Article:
URBANbuild is a design/build program where teams of students design and construct prototypical structures for New Orleans’ neighborhoods. URBANbuild partners with a community organization in the development of these homes. Partners have included Make It Right, Neighborhood Housing Services of New Orleans, Inc., Harmony Neighborhood Development, and Bethlehem Lutheran Church.


The program is an educational collaboration of individuals, organizations, and businesses committed to revitalizing New Orleans’ rich cultural and architectural heritage. Neighborhoods are strengthened by the rebuilding of homes, allied professionals and educators come together for a common cause, and students develop as designers with a deep understanding and commitment to the urban environment.


In 2009, URBANbuild Prototype 4 received LEED Silver certification from the United States Green Building Council. The USGBC awards Leadership in Energy and Environmental Design (LEED) certification to buildings with improved performance in energy savings and indoor environmental quality, and CO2 emissions reduction.


In 2010, URBANbuild was invited to collaborate with Brad Pitt’s Make It Right program to develop a residential duplex strategy for the devastated 9th Ward neighborhood. Students completed the design and construction of their prototype in conjunction with local architecture firms BILD Design and John Williams Architects.


In 2021 during the construction of UB16 students formed a rapport with the neighboring Bethlehem Lutheran Church (BLC), a local church with a focus on community outreach. Conversations revealed a common interest in equitable community investment in Central City, resulting in more formal partnership to achieve this mission. This collaboration was set to realize a shared vision of a multi-family ADA housing project with a multi-year phasing strategy coordinated with the church site across the street.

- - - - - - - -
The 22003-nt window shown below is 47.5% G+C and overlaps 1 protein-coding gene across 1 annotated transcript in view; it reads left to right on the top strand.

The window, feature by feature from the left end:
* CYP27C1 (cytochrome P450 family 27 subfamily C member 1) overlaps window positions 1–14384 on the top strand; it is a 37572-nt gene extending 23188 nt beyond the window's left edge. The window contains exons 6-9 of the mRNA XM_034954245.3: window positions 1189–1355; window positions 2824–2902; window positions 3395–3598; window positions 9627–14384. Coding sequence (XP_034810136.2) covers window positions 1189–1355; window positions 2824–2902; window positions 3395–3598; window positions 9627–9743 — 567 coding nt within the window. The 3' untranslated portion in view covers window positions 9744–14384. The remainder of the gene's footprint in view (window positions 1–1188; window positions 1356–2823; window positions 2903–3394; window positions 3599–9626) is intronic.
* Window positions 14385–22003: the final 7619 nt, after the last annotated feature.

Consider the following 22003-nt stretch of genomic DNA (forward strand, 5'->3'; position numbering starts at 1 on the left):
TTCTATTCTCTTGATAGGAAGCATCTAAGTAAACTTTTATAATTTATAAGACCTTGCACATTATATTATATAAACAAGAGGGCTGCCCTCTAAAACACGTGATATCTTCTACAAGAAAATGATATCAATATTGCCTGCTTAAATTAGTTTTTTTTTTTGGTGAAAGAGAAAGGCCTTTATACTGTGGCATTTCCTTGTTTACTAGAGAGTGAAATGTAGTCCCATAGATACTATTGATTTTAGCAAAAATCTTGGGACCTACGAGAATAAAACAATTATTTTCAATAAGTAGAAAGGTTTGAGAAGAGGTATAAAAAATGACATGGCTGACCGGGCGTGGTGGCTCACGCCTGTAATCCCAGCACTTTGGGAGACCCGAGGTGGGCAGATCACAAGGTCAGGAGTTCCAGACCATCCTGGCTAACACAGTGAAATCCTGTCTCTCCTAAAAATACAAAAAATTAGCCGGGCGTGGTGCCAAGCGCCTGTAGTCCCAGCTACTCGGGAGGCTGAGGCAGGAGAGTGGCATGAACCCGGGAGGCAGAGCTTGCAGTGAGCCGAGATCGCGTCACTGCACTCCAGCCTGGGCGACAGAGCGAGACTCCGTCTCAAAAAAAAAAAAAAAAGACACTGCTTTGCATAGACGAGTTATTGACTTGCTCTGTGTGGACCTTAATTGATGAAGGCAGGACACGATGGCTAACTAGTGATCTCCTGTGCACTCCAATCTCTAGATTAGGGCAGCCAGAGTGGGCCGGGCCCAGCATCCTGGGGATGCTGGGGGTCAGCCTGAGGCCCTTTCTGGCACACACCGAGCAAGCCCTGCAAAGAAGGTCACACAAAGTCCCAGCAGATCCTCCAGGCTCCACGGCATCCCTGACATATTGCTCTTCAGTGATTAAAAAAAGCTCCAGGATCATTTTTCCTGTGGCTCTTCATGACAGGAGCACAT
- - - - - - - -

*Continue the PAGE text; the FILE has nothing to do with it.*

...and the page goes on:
Many URBANbuild projects received recognition from the American Institute of Architects. The URBANbuild 3 residence was awarded an AIA New Orleans Honor Award in 2009. URBANbuild residences 4 and 7 were awarded AIA New Orleans Merit Awards in 2010 and 2013, respectively. The URBANbuild 8 Market Pods received an AIA New Orleans Honor Award in 2014. In 2016, URBANbuild residence 10 was recognized with an AIA New Orleans Honorable Mention. In 2018 URBANbuild residence 12 received an AIA New Orleans Design Award. In 2020 URBANbuild 14 received two awards from AIA New Orleans, the people’s choice award in addition to an honorable mention for residential design. In 2023 URBANbuild 18 received the AIA New Orleans people’s choice award.


In the summer of 2005, a small group of students and faculty conceived a design/build program to address the deteriorating conditions in many neighborhoods of urban New Orleans and to provide students with the opportunity to work collectively on the design, development, and construction of affordable housing prototypes. The goal was to provide struggling neighborhoods with a sense of progress and value, and to provide students with an opportunity to work with the community.